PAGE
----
Don’t know why, but I love February. Maybe it is because it is a quickie month that offers the amazing possibilities of spring or that it contains my favorite holiday…Valentines’s Day (speaking of…Brits are getting rid of the apostrophe…so for any of the subjects of the Queen…Valentines Day).But I will do Valentines in more detail next week...this week I am celebrating February!
This month we have Black History Month and Presidents Day…hit the daily double with Barack there! I work with a number of Martin Luther King’s essays in my Comp classes…always love this MLK quote: "Life’s most persistent and urgent question is, what are you doing for others?"
Oh, and then there is Groundhog Day…how would you like to be pulled out of bed in the middle of your hibernation to give people a weather report. Probably as good as the TV guys though!
Interestingly, January and February were not part of the old Roman calendar because the Romans considered winter monthless…I am still meditating on that one. Then February was the last month when they did tack them on in 700 BC. February was named after the Latin term februum, which means purification, via the purification ritual Februa held on February 15 in the old Roman calendar. It took the second position in 450 BC and has always had number of day issues.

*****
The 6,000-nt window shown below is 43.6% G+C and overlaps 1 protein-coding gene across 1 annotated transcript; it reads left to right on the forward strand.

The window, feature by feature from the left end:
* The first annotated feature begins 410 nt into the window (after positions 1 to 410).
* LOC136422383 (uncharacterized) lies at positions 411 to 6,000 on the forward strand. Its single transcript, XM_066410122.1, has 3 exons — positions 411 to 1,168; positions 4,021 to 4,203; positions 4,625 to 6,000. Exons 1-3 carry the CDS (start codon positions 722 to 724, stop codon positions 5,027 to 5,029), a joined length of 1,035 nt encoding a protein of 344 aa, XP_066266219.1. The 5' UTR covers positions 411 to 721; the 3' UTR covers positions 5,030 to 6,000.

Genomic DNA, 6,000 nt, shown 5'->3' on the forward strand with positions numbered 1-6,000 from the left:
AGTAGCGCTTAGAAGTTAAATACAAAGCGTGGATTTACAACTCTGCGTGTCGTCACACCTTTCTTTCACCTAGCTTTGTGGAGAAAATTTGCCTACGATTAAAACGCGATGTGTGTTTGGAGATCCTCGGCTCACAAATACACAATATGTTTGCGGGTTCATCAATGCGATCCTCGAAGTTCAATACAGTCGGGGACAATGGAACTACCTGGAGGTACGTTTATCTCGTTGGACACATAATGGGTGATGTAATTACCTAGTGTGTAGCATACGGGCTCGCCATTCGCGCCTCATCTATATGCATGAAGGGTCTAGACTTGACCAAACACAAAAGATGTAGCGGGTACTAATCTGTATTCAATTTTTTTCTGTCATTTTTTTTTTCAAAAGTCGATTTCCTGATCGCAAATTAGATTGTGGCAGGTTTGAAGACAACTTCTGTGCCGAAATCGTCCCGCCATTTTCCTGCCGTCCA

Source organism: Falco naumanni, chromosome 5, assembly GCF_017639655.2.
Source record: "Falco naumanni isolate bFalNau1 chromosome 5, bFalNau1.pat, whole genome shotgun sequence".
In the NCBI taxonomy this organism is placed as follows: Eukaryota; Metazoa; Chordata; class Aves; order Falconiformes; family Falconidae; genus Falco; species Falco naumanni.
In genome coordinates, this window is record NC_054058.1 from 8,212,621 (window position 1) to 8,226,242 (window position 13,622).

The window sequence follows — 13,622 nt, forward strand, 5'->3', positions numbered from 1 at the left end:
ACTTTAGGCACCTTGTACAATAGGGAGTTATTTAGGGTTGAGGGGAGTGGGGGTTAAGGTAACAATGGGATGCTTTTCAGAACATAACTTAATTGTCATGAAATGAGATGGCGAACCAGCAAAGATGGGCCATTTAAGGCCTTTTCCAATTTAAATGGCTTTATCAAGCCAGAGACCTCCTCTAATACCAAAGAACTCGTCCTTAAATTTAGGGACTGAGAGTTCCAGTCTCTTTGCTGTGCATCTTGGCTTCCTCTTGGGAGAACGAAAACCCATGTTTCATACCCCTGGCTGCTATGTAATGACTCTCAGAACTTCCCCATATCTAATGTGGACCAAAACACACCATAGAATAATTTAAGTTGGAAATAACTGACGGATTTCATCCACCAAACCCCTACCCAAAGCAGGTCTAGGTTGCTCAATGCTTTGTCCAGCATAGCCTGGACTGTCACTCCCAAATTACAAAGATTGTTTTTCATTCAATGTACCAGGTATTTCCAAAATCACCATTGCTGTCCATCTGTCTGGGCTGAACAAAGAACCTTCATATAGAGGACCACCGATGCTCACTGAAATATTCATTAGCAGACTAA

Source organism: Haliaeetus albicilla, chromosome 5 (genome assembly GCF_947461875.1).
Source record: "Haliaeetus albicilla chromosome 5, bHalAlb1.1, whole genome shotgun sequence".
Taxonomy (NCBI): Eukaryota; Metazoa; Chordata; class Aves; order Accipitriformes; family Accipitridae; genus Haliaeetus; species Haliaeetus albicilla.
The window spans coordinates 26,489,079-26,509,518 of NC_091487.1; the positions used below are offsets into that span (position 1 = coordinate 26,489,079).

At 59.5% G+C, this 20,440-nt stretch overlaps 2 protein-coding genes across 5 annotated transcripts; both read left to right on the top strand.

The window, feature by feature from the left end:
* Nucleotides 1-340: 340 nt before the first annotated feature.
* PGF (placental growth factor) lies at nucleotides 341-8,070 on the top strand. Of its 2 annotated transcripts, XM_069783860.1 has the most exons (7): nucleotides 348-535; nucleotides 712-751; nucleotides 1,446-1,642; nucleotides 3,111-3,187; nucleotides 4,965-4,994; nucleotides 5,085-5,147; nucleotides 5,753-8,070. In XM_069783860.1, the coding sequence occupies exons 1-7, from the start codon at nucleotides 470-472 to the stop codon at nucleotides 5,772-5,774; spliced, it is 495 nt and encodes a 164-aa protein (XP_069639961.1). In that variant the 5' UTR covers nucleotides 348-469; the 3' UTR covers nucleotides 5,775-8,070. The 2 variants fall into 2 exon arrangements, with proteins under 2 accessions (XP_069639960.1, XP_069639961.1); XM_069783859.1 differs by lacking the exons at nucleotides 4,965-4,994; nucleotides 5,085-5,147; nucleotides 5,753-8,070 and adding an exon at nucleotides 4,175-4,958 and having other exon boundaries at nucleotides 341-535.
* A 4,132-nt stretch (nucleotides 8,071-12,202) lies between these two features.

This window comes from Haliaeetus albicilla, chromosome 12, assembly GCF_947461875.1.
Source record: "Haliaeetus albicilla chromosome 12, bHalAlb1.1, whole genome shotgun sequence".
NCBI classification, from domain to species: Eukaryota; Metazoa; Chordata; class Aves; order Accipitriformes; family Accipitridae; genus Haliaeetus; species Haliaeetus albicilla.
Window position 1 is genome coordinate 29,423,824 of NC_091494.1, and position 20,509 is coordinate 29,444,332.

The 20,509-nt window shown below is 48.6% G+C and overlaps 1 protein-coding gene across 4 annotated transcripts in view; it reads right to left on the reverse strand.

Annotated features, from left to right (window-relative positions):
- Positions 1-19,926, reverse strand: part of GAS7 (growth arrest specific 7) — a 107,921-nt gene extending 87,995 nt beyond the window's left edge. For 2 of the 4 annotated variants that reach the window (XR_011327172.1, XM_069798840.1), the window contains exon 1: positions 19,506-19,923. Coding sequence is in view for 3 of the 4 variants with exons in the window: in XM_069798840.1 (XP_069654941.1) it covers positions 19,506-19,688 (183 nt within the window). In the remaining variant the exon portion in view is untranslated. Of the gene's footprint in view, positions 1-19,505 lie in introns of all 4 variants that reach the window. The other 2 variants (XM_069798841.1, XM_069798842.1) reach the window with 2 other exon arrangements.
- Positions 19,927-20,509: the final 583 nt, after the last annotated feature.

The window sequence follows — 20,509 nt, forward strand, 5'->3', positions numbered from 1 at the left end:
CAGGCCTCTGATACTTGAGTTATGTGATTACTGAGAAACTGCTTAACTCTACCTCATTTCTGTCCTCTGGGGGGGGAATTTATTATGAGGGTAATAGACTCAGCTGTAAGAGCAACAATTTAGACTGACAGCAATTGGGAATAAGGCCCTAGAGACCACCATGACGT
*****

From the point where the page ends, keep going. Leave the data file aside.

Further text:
I love the birth flower for this month…the violet…and also the primrose. Violets are always popular decorative accents. I have violets throughout my garden, and I love the spring day when they start to bloom. That brings me to another fav quote (seems I am on a quote tote)…from Alice Walker: “I think it pisses God off if you walk by the color purple in a field somewhere and don’t notice it.”
These violet plates are from Haviland Limoge factory and date to 1870-1882. The mark CFH - Charles Field Haviland and the GDM is Gerard Dufrisseix & Morel, a factory he absorbed in the Limoge dynasty. I have come to love the "pretties" of the porcelain plate world, and they are so inexpensive.
Slag glass, which is milk glass with "slag"(molten iron)added, is commonly found in purple. This bud vase is purple slag...and that is another topic for future blogs.
Violets are frequently found on cups and saucers made in the 1950s in Japan. These sets are fairly representative of the china imports of that time.
The birthstone is also purple…amethyst…and I do love purple, so, before we go all red for Feb, think a little purple for your monthly circle!